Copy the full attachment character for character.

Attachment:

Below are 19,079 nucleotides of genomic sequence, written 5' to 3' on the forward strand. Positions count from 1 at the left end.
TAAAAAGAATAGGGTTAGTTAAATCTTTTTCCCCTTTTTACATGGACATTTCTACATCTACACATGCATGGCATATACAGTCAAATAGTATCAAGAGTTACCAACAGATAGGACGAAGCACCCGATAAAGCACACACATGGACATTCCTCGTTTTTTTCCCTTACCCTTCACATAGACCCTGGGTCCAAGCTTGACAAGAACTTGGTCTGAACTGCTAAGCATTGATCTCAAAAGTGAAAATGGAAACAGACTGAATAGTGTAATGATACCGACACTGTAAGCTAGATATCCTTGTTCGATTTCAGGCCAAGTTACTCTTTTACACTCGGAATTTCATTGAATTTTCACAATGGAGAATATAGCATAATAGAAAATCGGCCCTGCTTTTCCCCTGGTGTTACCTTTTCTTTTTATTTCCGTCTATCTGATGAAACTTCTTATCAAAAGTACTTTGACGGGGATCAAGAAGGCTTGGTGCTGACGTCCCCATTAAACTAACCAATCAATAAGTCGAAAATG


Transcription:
Below are 19,079 nucleotides of genomic sequence, written 5' to 3' on the forward strand. Positions count from 1 at the left end.
TAAAAAGAATAGGGTTAGTTAAATCTTTTTCCCCTTTTTACATGGACATTTCTACATCTACACATGCATGGCATATACAGTCAAATAGTATCAAGAGTTACCAACAGATAGGACGAAGCACCCGATAAAGCACACACATGGACATTCCTCGTTTTTTTCCCTTACCCTTCACATAGACCCTGGGTCCAAGCTTGACAAGAACTTGGTCTGAACTGCTAAGCATTGATCTCAAAAGTGAAAATGGAAACAGACTGAATAGTGTAATGATACCGACACTGTAAGCTAGATATCCTTGTTCGATTTCAGGCCAAGTTACTCTTTTACACTCGGAATTTCATTGAATTTTCACAATGGAGAATATAGCATAATAGAAAATCGGCCCTGCTTTTCCCCTGGTGTTACCTTTTCTTTTTATTTCCGTCTATCTGATGAAACTTCTTATCAAAAGTACTTTGACGGGGATCAAGAAGGCTTGGTGCTGACGTCCCCATTAAACTAACCAATCAATAAGTCGAAAATG